In contrast, MIDI was designed for embedded processors and requires only a few bits within the first byte to determine the equivalent of a method. MIDI was designed for quick and simple decoding to enable timely responses to synchronization messages. Within the realm of note-based performances with timing synchronization and dedicated and general real-time controllers, MIDI offers an incredibly efficient communications encoding. OSC does not need to change the gist of its design in order to gain a great deal of efficiency of coding.
Inspired by the 2004 Schmeder/Wright CNMAT paper, "A Query System for Open Sound Control," it seems that it would actually be quite simple for any OSC Server to act as something like DNS by providing a hash value (iNode) for any Address Pattern.
A #hash query command with an int32 response would provide a substitute for the provided Address Pattern, and this might even work for wild cards if the OSC Server supports them. Subsequent OSC Messages of Bundles sent to the same OSC Server could use the int32 hash instead of the OSC Address Pattern, with the simple caveat that any int32 with an MSB of '/' or '#' would be considered illegal. Thus 0x23000000 through 0x23FFFFFF and 0x2F000000 through 0x2FFFFFFF would certainly be off-limits for hash values, but theoretically all other int32 values would be fair game. It might be prudent to reserve 0xFFFFFFFF as a NULL indicator to signify invalid hash requests.
OSC Clients using these int32 hash values would also omit the OSC Type Tag String, since it is another variable-length string. This seems perfectly workable since any such Address Pattern would have already been queried.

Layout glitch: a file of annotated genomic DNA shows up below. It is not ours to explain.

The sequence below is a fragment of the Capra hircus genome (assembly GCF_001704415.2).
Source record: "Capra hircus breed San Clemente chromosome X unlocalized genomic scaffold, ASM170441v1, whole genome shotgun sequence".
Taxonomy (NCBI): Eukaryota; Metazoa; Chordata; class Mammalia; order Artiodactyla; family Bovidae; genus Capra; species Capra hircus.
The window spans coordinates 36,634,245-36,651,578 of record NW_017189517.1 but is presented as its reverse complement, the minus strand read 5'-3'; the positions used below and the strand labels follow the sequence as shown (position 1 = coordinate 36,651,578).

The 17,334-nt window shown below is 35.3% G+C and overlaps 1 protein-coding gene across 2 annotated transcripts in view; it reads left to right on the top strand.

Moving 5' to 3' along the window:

A simple OSC synthesizer with 128 notes and some continuous controllers might response to the following queries:
/spastic/machine/note/#hash (ii) 60 64
#reply (ss) '/spastic/machine/note/#type-signature' 'ii'
#reply (si) '/spastic/machine/note/#hash' 0
Future note events, subsequent to these queries, would no longer have to be of the form:
/spastic/machine/note (ii) 60 64
but would instead be simply a sequence of binary values:
0 60 64
(Note that OSC Bundles should continue to follow the established format, with int32 size followed by a multiple of 4 bytes. Only the OSC Message format would be extended to allow an Address Pattern to start with something other than '/' or '#')
It may be more difficult to conjure an example of hash values for wild cards, but it seems at least theoretically possible that a given OSC Server could anticipate specific useful wild card patterns and provide hash values for those. An one example, an All Notes Off hash might be anticipated and provided in response to a wild card Address Pattern that is equivalent to making all notes silent. It would probably be more difficult to provide hash values on the fly for random note ranges, but it's an interesting exercise to consider. It would also be helpful to consider real-world uses of wild cards in OSC to see if there are any clues as to how to implement hashes for them.